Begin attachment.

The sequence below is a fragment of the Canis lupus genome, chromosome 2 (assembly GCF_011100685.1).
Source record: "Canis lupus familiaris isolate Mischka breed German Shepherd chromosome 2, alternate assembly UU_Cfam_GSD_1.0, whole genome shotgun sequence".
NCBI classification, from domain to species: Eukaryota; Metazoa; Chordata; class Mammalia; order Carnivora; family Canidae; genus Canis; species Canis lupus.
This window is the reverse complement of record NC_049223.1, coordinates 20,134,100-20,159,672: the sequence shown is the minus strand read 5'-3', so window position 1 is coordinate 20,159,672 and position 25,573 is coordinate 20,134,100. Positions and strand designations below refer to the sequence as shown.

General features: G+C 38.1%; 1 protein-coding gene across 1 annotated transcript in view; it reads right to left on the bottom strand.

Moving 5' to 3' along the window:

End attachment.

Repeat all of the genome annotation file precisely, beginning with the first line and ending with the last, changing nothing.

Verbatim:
The sequence below is a fragment of the Canis lupus genome, chromosome 2 (assembly GCF_011100685.1).
Source record: "Canis lupus familiaris isolate Mischka breed German Shepherd chromosome 2, alternate assembly UU_Cfam_GSD_1.0, whole genome shotgun sequence".
NCBI classification, from domain to species: Eukaryota; Metazoa; Chordata; class Mammalia; order Carnivora; family Canidae; genus Canis; species Canis lupus.
This window is the reverse complement of record NC_049223.1, coordinates 20,134,100-20,159,672: the sequence shown is the minus strand read 5'-3', so window position 1 is coordinate 20,159,672 and position 25,573 is coordinate 20,134,100. Positions and strand designations below refer to the sequence as shown.

General features: G+C 38.1%; 1 protein-coding gene across 1 annotated transcript in view; it reads right to left on the bottom strand.

Moving 5' to 3' along the window: